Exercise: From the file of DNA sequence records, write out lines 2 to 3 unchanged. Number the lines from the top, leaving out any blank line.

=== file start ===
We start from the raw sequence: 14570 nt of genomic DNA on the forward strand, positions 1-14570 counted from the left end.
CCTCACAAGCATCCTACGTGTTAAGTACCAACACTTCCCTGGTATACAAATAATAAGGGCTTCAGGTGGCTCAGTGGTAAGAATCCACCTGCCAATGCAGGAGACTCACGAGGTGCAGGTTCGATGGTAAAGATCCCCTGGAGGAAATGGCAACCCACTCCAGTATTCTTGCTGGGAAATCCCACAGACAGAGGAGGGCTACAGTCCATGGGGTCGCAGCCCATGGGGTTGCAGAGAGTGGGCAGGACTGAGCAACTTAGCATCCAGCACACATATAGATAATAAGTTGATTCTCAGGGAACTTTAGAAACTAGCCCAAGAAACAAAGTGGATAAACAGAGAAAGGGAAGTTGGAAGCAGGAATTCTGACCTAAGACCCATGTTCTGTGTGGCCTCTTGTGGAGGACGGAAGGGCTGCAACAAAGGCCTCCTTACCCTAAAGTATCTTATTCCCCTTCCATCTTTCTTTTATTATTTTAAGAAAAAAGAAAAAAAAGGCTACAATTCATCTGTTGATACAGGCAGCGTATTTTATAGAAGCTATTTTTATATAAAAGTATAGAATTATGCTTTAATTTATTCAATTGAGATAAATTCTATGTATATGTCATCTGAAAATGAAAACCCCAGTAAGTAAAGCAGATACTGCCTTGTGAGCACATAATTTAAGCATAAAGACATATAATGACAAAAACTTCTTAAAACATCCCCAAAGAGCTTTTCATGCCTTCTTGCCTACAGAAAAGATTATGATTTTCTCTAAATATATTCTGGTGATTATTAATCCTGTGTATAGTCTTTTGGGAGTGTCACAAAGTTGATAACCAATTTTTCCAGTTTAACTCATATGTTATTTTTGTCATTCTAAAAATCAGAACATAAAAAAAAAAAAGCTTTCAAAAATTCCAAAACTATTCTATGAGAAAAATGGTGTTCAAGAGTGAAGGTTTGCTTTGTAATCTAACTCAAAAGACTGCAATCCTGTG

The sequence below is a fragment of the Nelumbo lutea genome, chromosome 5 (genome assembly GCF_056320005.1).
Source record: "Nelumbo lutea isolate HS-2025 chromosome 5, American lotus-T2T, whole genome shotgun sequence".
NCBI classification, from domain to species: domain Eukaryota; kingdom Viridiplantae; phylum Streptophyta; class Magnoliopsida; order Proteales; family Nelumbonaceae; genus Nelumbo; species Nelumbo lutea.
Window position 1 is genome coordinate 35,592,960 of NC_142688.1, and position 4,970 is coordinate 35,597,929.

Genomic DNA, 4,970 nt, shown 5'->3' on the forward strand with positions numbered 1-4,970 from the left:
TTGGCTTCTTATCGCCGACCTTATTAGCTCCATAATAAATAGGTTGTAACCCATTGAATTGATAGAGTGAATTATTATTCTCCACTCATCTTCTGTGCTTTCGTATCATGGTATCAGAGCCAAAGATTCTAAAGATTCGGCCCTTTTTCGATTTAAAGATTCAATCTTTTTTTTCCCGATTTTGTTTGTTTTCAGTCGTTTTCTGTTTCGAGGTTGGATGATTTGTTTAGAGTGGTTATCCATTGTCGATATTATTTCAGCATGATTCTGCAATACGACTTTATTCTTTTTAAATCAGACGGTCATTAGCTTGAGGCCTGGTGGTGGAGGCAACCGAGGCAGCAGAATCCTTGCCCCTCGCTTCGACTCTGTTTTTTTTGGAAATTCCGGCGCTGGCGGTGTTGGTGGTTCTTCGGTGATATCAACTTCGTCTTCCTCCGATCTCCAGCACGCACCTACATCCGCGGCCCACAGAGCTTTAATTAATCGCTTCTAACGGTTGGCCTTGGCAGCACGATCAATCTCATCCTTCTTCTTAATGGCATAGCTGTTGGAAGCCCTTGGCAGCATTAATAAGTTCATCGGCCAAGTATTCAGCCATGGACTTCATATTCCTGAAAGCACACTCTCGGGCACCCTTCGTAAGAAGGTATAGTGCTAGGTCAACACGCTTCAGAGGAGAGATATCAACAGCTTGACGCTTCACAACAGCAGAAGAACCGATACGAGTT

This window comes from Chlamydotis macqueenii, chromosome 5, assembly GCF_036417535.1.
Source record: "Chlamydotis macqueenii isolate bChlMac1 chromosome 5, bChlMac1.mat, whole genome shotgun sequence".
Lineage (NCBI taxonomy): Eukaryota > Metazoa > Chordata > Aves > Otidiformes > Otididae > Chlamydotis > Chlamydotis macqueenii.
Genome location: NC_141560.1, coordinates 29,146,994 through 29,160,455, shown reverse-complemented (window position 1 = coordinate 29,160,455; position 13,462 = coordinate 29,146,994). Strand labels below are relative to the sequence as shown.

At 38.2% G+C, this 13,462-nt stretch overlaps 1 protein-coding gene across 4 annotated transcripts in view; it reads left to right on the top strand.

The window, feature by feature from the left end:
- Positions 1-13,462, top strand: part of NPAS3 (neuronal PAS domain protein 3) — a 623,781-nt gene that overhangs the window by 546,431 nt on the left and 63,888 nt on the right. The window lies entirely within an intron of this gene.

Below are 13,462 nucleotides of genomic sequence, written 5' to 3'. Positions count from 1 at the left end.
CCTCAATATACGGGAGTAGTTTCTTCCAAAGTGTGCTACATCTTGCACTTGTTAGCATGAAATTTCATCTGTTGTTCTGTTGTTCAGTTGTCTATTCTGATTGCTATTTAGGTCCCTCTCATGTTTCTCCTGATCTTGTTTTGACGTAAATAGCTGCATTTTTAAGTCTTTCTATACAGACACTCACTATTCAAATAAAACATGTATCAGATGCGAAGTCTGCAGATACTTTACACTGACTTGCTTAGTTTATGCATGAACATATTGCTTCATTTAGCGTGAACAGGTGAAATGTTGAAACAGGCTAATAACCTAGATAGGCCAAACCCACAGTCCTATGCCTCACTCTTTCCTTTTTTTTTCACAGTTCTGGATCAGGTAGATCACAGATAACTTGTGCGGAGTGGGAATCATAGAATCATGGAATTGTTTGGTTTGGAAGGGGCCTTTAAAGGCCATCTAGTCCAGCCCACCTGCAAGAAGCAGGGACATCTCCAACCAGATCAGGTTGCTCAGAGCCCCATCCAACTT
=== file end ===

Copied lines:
CCTCACAAGCATCCTACGTGTTAAGTACCAACACTTCCCTGGTATACAAATAATAAGGGCTTCAGGTGGCTCAGTGGTAAGAATCCACCTGCCAATGCAGGAGACTCACGAGGTGCAGGTTCGATGGTAAAGATCCCCTGGAGGAAATGGCAACCCACTCCAGTATTCTTGCTGGGAAATCCCACAGACAGAGGAGGGCTACAGTCCATGGGGTCGCAGCCCATGGGGTTGCAGAGAGTGGGCAGGACTGAGCAACTTAGCATCCAGCACACATATAGATAATAAGTTGATTCTCAGGGAACTTTAGAAACTAGCCCAAGAAACAAAGTGGATAAACAGAGAAAGGGAAGTTGGAAGCAGGAATTCTGACCTAAGACCCATGTTCTGTGTGGCCTCTTGTGGAGGACGGAAGGGCTGCAACAAAGGCCTCCTTACCCTAAAGTATCTTATTCCCCTTCCATCTTTCTTTTATTATTTTAAGAAAAAAGAAAAAAAAGGCTACAATTCATCTGTTGATACAGGCAGCGTATTTTATAGAAGCTATTTTTATATAAAAGTATAGAATTATGCTTTAATTTATTCAATTGAGATAAATTCTATGTATATGTCATCTGAAAATGAAAACCCCAGTAAGTAAAGCAGATACTGCCTTGTGAGCACATAATTTAAGCATAAAGACATATAATGACAAAAACTTCTTAAAACATCCCCAAAGAGCTTTTCATGCCTTCTTGCCTACAGAAAAGATTATGATTTTCTCTAAATATATTCTGGTGATTATTAATCCTGTGTATAGTCTTTTGGGAGTGTCACAAAGTTGATAACCAATTTTTCCAGTTTAACTCATATGTTATTTTTGTCATTCTAAAAATCAGAACATAAAAAAAAAAAAGCTTTCAAAAATTCCAAAACTATTCTATGAGAAAAATGGTGTTCAAGAGTGAAGGTTTGCTTTGTAATCTAACTCAAAAGACTGCAATCCTGTG

The sequence below is a fragment of the Nelumbo lutea genome, chromosome 5 (genome assembly GCF_056320005.1).